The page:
3.3v character lcds

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I was looking around for 16x2 or preferably 20x4 lcds to plug into my Teensy 3.0. While there are a lot of these boards out there, most seem to be 5v. So, I was wondering am I missing suitable displays or are people with Teensy's just using voltage converters to talk to 5v devices? What are people using with their Teensy's. I would prefer something that uses either serial, i2c, or spi (in that order), but if the only solution is something that uses 7-10 pins, I can probably deal with. I am not really looking for high performance, mostly something that works with minimal effort. At the moment, my remote display is using my phone with bluetooth.

So far, I found one 16x2 display at Adafruit (does not work with i2c/spi backpacks, uses 7 pins): http://www.adafruit.com/products/823. Adafruit does have a simple library for this, and it doesn't look like it uses asm.

I also found an ebay seller with an i2c display using the ST7032i chipset: http://www.ebay.com/itm/290947405866?ssPageName=STRK:MESINDXX:IT&_trksid=p3984.m1436.l2649. I've seen some references to software on the web. Hopefully openGLCD will support it.

There are some 3.3v graphic displays using the SPLC780D chipset, such as: http://www.ebay.com/itm/1602-16-x-2...040?pt=LH_DefaultDomain_0&hash=item27d1641290.

There are also some SPI displays that don't feel it is important to mention the chipset, such as: http://www.ebay.com/itm/1PC-2-2-Inc...712?pt=LH_DefaultDomain_0&hash=item1c357f4dc0.
Are you referring to my openGLCD library? openGLCD is for graphic LCDs.
The lcd on the ebay link is a character lcd. It is essentially a hd44780 lcd with a i2c interface in front of it.
For that lcd what you want/need is a new interface class for fm's LiquidCrystal replacement library.
From looking at the datasheet, it looks like it would be pretty simple as the i2c message interface to talk to it just requires a single control byte
to set the hd44780 RS control line prior to sending the hd44780 control or data byte.
I could quickly toss one together but I have no way of testing it.

If you don't need i2c what you could do is drop back to 4 bit parallel and cheat a bit
to use a 5v lcd.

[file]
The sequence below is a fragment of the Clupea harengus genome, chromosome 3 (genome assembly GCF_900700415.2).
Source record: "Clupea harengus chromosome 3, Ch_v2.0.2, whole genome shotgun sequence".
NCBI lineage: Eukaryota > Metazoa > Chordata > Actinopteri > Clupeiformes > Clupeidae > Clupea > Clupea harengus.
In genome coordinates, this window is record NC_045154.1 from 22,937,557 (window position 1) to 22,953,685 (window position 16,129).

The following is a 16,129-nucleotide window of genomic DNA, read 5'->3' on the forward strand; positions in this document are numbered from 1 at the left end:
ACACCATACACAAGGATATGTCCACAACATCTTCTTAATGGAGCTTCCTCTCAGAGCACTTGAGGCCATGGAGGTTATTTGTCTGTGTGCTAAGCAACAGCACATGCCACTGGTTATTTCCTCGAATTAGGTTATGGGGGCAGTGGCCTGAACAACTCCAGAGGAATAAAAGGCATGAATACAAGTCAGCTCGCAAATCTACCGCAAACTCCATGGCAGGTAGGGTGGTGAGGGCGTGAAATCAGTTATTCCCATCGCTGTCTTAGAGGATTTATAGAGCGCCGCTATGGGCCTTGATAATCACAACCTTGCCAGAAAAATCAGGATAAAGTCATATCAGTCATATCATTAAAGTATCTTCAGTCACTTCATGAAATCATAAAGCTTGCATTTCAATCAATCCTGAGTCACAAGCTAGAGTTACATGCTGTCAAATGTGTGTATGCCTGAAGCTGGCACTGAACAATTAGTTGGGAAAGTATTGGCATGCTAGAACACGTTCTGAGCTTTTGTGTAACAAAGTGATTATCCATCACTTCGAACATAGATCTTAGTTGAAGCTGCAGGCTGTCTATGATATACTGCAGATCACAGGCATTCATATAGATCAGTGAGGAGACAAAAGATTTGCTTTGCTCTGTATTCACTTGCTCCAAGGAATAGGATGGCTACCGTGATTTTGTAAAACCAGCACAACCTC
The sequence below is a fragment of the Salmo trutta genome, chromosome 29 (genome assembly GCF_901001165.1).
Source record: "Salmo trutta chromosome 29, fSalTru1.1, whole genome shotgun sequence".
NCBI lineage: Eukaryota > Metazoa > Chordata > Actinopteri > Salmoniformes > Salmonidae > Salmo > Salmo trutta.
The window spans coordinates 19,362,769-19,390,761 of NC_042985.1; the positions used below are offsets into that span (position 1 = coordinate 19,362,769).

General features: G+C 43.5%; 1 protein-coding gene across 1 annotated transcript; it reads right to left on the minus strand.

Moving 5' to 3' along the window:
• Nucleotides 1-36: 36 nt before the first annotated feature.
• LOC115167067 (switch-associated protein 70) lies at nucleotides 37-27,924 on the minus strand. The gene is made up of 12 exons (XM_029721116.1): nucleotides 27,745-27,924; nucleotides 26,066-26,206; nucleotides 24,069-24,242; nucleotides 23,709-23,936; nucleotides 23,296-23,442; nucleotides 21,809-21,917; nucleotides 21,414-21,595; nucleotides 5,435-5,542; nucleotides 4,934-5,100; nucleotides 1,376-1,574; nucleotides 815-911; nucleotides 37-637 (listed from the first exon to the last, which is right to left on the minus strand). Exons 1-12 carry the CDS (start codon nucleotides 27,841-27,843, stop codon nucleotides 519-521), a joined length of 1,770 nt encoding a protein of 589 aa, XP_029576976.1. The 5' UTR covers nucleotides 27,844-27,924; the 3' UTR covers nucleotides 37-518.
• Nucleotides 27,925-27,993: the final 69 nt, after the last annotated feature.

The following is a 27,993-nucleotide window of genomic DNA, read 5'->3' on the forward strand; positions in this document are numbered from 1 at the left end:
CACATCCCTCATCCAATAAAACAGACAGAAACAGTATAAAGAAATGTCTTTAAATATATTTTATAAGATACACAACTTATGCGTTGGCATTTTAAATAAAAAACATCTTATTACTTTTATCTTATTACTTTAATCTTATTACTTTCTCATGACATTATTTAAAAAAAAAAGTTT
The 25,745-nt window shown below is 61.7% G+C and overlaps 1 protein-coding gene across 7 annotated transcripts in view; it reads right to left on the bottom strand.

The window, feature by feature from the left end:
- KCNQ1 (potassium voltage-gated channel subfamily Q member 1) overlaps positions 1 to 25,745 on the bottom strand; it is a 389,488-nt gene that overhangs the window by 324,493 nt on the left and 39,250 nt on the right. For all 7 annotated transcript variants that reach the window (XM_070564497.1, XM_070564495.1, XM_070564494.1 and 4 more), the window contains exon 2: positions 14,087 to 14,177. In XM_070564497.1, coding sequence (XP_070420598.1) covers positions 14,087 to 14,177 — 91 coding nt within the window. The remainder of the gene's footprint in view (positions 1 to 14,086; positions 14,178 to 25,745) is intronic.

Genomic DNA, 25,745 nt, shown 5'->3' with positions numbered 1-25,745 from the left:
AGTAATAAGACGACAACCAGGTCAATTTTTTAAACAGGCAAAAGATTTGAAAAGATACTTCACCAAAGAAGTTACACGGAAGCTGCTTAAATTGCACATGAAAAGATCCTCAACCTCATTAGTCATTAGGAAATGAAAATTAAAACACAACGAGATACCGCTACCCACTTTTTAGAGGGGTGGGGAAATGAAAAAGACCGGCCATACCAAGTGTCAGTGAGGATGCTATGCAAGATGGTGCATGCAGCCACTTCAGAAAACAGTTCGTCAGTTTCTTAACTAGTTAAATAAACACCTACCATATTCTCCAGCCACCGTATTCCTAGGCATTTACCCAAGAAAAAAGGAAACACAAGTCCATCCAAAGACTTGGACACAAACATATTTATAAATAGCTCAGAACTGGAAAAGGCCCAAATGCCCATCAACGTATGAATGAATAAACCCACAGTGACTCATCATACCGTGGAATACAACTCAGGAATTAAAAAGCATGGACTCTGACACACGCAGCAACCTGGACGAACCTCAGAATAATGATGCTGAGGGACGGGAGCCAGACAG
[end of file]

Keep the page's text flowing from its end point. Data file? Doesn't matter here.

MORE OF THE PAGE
I do this for hooking up teensy3 to 5v ks0108 graphic LCDs.
The electrical interface for a hd44780 display is pretty much identical to the ks0108.

All you have to do is put 10k resistors between the teensy3 pins and the LCD pins.
The 10k reduces the current on the mismatched voltages to protect from 5v signals
going into the Teensy3 pins.
The resistor essentially makes the teensy3 pin 5v tolerant.
Paul and I worked on this strategy to try to save people the expense and complexity of having
to use full level shifters.
For output signals from the Teensy to the LCD, it isn't an issue since the
LCD expects 5V highs and the teensy will supply 3v.
The good news is that in most cases a 5v part will interpret the 3v high signal as a high
so the 3v teensy can still drive a high to a 5v input.

I've been using this method on a teensy3 test platform that I've been using
to test openGLCD for the past 7 months.

All that said,
when interfacing to a hd44780, using the LiquidCrystal library, the LCD never
drives any signals back into the Arduino board.
So as long as things are wired correctly no resistors would be needed to interface a 5v hd44780
to a teensy3.
In particular, I'd make doubly sure that the hd44780 r/w pin is hardwired to ground
to make sure that the lcd can never drive the data lines.
(If the data lines get driven, and you don't have the resistors, it could fry the teensy3 pin)
If you feel paranoid, just use the 10k resistors on all the data lines
or all the connections if you are really paranoid.